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Remote Sens. 2018, 10(11), 1757; https://doi.org/10.3390/rs10111757

Relationship between Spatiotemporal Variations of Climate, Snow Cover and Plant Phenology over the Alps—An Earth Observation-Based Analysis

1
German Remote Sensing Data Center (DFD), German Aerospace Center (DLR), 82234 Weßling, Germany
2
Institute for Earth Observation, EURAC, Viale Druso 1, 39100 Bolzano, Italy
3
Ecoclimatology, Technical University of Munich, 80333 Freising, Germany
4
Dipartimento Interateneo di Fisica “M. Merlin”, Università degli Studi di Bari e Politecnico di Bari, 70126 Bari, Italy
*
Author to whom correspondence should be addressed.
Received: 1 September 2018 / Revised: 31 October 2018 / Accepted: 4 November 2018 / Published: 7 November 2018
(This article belongs to the Special Issue Mountain Remote Sensing)
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Abstract

Alpine ecosystems are particularly sensitive to climate change, and therefore it is of significant interest to understand the relationships between phenology and its seasonal drivers in mountain areas. However, no alpine-wide assessment on the relationship between land surface phenology (LSP) patterns and its climatic drivers including snow exists. Here, an assessment of the influence of snow cover variations on vegetation phenology is presented, which is based on a 17-year time-series of MODIS data. From this data snow cover duration (SCD) and phenology metrics based on the Normalized Difference Vegetation Index (NDVI) have been extracted at 250 m resolution for the entire European Alps. The combined influence of additional climate drivers on phenology are shown on a regional scale for the Italian province of South Tyrol using reanalyzed climate data. The relationship between vegetation and snow metrics strongly depended on altitude. Temporal trends towards an earlier onset of vegetation growth, increasing monthly mean NDVI in spring and late summer, as well as shorter SCD were observed, but they were mostly non-significant and the magnitude of these tendencies differed by altitude. Significant negative correlations between monthly mean NDVI and SCD were observed for 15–55% of all vegetated pixels, especially from December to April and in altitudes from 1000–2000 m. On the regional scale of South Tyrol, the seasonality of NDVI and SCD achieved the highest share of correlating pixels above 1500 m, while at lower elevations mean temperature correlated best. Examining the combined effect of climate variables, for average altitude and exposition, SCD had the highest effect on NDVI, followed by mean temperature and radiation. The presented analysis allows to assess the spatiotemporal patterns of earth-observation based snow and vegetation metrics over the Alps, as well as to understand the relative importance of snow as phenological driver with respect to other climate variables. View Full-Text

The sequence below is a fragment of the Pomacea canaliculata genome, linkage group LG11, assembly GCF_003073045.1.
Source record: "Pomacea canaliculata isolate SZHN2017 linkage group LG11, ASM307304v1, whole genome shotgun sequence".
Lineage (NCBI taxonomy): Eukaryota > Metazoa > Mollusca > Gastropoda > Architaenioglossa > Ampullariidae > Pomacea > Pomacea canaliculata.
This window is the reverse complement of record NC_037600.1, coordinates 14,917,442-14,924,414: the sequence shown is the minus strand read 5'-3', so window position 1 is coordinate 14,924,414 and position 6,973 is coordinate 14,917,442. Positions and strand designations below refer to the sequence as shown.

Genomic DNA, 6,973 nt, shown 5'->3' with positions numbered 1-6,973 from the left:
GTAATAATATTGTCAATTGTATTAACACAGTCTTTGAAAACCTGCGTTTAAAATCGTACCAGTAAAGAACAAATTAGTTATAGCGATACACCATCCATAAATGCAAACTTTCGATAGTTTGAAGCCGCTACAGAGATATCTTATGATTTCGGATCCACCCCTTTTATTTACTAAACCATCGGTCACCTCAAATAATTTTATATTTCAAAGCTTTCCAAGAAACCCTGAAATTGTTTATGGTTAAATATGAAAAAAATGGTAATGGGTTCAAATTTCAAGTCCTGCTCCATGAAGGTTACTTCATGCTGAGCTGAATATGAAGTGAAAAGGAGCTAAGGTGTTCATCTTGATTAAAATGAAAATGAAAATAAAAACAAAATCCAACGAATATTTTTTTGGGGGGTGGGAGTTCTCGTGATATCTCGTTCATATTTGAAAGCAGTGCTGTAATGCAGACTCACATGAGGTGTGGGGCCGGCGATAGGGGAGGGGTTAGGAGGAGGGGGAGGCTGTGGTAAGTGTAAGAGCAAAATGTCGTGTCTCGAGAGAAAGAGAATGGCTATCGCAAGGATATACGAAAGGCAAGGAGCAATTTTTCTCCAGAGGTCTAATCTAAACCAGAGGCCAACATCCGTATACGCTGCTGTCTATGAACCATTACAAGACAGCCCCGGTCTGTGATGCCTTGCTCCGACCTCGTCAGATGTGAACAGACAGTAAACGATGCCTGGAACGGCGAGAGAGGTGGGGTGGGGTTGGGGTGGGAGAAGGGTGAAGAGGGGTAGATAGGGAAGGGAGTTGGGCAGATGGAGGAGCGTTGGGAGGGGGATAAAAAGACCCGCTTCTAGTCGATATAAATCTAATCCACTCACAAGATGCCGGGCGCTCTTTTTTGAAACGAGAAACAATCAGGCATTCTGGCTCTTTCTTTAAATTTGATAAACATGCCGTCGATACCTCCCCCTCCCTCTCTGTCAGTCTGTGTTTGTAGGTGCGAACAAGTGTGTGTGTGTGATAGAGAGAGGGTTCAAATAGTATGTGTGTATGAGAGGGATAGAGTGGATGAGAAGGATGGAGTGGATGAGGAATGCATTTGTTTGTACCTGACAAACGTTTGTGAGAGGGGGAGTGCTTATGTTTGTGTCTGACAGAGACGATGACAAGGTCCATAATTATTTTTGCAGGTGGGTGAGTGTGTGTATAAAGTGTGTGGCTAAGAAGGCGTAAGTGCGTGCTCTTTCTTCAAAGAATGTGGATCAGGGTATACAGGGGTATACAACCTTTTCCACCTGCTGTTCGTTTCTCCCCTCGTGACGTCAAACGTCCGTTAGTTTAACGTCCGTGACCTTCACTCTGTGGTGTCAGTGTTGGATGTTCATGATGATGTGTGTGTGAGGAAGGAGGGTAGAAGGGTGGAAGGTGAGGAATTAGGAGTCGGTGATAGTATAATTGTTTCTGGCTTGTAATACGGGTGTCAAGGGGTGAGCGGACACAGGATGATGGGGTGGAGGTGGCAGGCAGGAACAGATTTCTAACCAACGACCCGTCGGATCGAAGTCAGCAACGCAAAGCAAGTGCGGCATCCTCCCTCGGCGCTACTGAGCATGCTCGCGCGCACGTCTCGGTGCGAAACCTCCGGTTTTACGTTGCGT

Keywords: mountains; phenology; NDVI; snow cover; climate variability; impact of climate change; MODIS; Alps mountains; phenology; NDVI; snow cover; climate variability; impact of climate change; MODIS; Alps
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This is an open access article distributed under the Creative Commons Attribution License which permits unrestricted use, distribution, and reproduction in any medium, provided the original work is properly cited (CC BY 4.0).
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Asam, S.; Callegari, M.; Matiu, M.; Fiore, G.; De Gregorio, L.; Jacob, A.; Menzel, A.; Zebisch, M.; Notarnicola, C. Relationship between Spatiotemporal Variations of Climate, Snow Cover and Plant Phenology over the Alps—An Earth Observation-Based Analysis. Remote Sens. 2018, 10, 1757.

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